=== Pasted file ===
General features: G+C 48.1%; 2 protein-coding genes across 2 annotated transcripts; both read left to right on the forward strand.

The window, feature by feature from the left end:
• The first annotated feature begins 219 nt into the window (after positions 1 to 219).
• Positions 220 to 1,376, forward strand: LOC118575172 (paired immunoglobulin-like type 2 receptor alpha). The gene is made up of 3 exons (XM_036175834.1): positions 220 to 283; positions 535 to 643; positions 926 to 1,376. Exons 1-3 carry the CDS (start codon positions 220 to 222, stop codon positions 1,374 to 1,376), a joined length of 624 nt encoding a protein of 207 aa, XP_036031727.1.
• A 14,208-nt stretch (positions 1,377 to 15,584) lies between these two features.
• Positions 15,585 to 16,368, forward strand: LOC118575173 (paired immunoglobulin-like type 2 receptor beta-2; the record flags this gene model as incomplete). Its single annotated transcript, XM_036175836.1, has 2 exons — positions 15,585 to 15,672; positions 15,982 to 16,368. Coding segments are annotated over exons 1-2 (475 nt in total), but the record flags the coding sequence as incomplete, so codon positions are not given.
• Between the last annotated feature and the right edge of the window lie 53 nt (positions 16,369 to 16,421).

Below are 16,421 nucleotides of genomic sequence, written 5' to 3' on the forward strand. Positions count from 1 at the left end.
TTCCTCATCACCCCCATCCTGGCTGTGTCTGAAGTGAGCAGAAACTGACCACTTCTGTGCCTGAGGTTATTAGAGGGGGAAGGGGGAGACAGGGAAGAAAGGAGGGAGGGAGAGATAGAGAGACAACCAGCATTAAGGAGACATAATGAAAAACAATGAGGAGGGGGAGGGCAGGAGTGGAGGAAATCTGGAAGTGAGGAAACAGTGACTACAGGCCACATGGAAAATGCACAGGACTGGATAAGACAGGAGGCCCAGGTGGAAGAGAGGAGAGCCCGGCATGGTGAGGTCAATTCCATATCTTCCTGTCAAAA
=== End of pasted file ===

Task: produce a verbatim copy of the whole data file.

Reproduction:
General features: G+C 48.1%; 2 protein-coding genes across 2 annotated transcripts; both read left to right on the forward strand.

The window, feature by feature from the left end:
• The first annotated feature begins 219 nt into the window (after positions 1 to 219).
• Positions 220 to 1,376, forward strand: LOC118575172 (paired immunoglobulin-like type 2 receptor alpha). The gene is made up of 3 exons (XM_036175834.1): positions 220 to 283; positions 535 to 643; positions 926 to 1,376. Exons 1-3 carry the CDS (start codon positions 220 to 222, stop codon positions 1,374 to 1,376), a joined length of 624 nt encoding a protein of 207 aa, XP_036031727.1.
• A 14,208-nt stretch (positions 1,377 to 15,584) lies between these two features.
• Positions 15,585 to 16,368, forward strand: LOC118575173 (paired immunoglobulin-like type 2 receptor beta-2; the record flags this gene model as incomplete). Its single annotated transcript, XM_036175836.1, has 2 exons — positions 15,585 to 15,672; positions 15,982 to 16,368. Coding segments are annotated over exons 1-2 (475 nt in total), but the record flags the coding sequence as incomplete, so codon positions are not given.
• Between the last annotated feature and the right edge of the window lie 53 nt (positions 16,369 to 16,421).

Below are 16,421 nucleotides of genomic sequence, written 5' to 3' on the forward strand. Positions count from 1 at the left end.
TTCCTCATCACCCCCATCCTGGCTGTGTCTGAAGTGAGCAGAAACTGACCACTTCTGTGCCTGAGGTTATTAGAGGGGGAAGGGGGAGACAGGGAAGAAAGGAGGGAGGGAGAGATAGAGAGACAACCAGCATTAAGGAGACATAATGAAAAACAATGAGGAGGGGGAGGGCAGGAGTGGAGGAAATCTGGAAGTGAGGAAACAGTGACTACAGGCCACATGGAAAATGCACAGGACTGGATAAGACAGGAGGCCCAGGTGGAAGAGAGGAGAGCCCGGCATGGTGAGGTCAATTCCATATCTTCCTGTCAAAA